An Ashfield woman has been jailed after inappropriately calling 999 almost 2,000 times – costing the NHS more than £30,000.
Stacey White, of Lawns Road, Annesley Woodhouse – who had been convicted of assaulting a paramedic and misusing the emergency line in 2014 – continued to call 999 and unleash a tirade of abuse on call handlers.
She has now been sentenced to 26 weeks in prison after appearing at Southern Derbyshire Magistrates’ Court charged with persistently making use of a public communications network to cause annoyance, inconvenience and anxiety.
The court heard she made repeated calls for an ambulance to her then home in Heanor, Derbyshire.
Deborah Powell, East Midlands Ambulance Service frequent caller leader, said White’s actions had cost the service £30,936 in the last financial year - telephoning 999 1,868 times since she was identified as a frequent caller in 2011, including 498 times between March 2016 and April 2016 “to unleash a tirade of abuse on the call handlers”.
She said: “By repeatedly making inappropriate calls to the 999 service, White demonstrated flagrant disregard for others experiencing life threatening emergencies who genuinely need our help.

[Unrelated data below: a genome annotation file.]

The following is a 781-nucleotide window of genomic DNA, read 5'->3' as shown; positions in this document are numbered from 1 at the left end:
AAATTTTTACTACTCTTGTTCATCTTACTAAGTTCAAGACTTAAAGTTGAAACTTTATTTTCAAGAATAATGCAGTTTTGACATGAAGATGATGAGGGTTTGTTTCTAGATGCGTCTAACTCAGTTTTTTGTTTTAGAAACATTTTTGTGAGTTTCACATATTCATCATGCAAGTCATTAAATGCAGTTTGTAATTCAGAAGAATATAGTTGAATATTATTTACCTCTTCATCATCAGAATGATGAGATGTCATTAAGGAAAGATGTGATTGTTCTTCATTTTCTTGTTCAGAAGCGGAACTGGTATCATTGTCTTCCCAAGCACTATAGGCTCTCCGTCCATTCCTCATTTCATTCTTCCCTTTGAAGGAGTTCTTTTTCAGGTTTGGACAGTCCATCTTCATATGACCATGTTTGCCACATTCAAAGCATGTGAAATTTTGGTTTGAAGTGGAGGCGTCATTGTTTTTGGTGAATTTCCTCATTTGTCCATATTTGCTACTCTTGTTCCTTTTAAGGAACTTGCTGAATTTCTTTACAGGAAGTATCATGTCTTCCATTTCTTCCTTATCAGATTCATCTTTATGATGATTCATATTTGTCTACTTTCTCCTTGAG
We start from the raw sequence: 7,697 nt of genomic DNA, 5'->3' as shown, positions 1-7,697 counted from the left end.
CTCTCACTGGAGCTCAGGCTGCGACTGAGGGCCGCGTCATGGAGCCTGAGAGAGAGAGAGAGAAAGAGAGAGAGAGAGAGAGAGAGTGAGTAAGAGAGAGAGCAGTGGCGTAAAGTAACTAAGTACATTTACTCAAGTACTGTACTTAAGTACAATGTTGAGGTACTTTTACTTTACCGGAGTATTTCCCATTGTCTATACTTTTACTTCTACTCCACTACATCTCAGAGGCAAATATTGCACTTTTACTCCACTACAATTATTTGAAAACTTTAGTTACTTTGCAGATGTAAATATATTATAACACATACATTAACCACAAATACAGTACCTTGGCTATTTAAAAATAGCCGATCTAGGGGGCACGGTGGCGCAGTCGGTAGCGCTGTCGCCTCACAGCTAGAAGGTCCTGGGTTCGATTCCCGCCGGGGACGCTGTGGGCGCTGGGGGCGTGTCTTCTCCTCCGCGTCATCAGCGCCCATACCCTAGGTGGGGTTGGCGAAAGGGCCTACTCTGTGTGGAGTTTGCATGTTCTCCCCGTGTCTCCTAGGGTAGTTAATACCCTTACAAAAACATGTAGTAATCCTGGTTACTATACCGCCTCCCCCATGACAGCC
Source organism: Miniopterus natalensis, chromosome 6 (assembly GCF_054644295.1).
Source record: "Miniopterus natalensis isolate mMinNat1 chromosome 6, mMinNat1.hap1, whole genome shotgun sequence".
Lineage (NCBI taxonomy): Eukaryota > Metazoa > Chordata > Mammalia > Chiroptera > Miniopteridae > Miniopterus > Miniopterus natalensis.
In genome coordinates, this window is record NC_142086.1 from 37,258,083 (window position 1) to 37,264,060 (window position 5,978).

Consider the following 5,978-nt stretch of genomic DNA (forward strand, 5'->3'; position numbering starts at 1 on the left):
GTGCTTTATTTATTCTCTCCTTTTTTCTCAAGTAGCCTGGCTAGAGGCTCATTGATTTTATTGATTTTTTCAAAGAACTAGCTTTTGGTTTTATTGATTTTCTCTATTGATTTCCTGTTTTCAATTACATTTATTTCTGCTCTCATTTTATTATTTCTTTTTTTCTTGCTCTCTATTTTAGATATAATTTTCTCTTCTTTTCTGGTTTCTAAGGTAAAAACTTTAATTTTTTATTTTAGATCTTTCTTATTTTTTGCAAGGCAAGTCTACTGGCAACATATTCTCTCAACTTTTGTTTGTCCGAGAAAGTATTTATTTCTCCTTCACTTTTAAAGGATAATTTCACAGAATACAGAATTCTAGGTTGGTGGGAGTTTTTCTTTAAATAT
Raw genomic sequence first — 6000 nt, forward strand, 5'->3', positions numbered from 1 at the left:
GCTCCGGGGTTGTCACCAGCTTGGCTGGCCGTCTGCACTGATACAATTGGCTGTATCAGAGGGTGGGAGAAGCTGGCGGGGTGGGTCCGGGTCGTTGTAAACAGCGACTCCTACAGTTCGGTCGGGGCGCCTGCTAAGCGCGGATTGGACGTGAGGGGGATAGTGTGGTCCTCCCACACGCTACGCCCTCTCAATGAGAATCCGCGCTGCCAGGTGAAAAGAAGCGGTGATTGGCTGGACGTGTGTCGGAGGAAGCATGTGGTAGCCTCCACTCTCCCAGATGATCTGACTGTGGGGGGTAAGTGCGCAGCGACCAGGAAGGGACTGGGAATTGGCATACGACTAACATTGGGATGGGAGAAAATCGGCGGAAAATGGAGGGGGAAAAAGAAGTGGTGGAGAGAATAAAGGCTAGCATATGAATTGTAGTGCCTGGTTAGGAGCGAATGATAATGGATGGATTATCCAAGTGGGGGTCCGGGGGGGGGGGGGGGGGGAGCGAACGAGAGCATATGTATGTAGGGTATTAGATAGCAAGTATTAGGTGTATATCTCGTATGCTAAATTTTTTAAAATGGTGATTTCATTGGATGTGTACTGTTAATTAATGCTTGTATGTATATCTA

“White has been known to EMAS as a frequent caller since 2011 and we have worked closely with the services supporting her.
“Despite this, she has continued to inappropriately call 999 and be abusive to our staff so we had no choice but to prosecute her again for misusing the service.
“Our emergency call handlers are there to provide life-saving advice over the phone and do not expect to be abused when they come to work.
“We urge people again to make the right 999 call and only phone us in a life threatening emergency.
“We will continue to prosecute those who misuse our service to ensure that the support is there for those who need it in a real medical emergency.”
Simon Tomlinson, EMAS general Manager, reminded people to only dial 999 in the event of a serious emergency and remember the other options available, such as calling NHS 111, contact their GP or a pharmacist or visit an NHS Walk in Centre.
He said: “When you call 999 because someone is unconscious, not breathing, having chest pains or has the symptoms of a stroke, you are making the right call.
“Calling us to abuse our staff is not the right call - someone in cardiac arrest is.”
In March 2014, White, then aged 28 and of Iona Gardens, Top Valley, Nottingham, was handed a suspended prison sentence after dialling 999 for an ambulance 1,300 times in just three years.
She admitted three counts of persistent nuisance calls and one of assault, for a sustained attack on a paramedic called to her home in October 2013.
She was handed a 20-week jail term, suspended for 18 months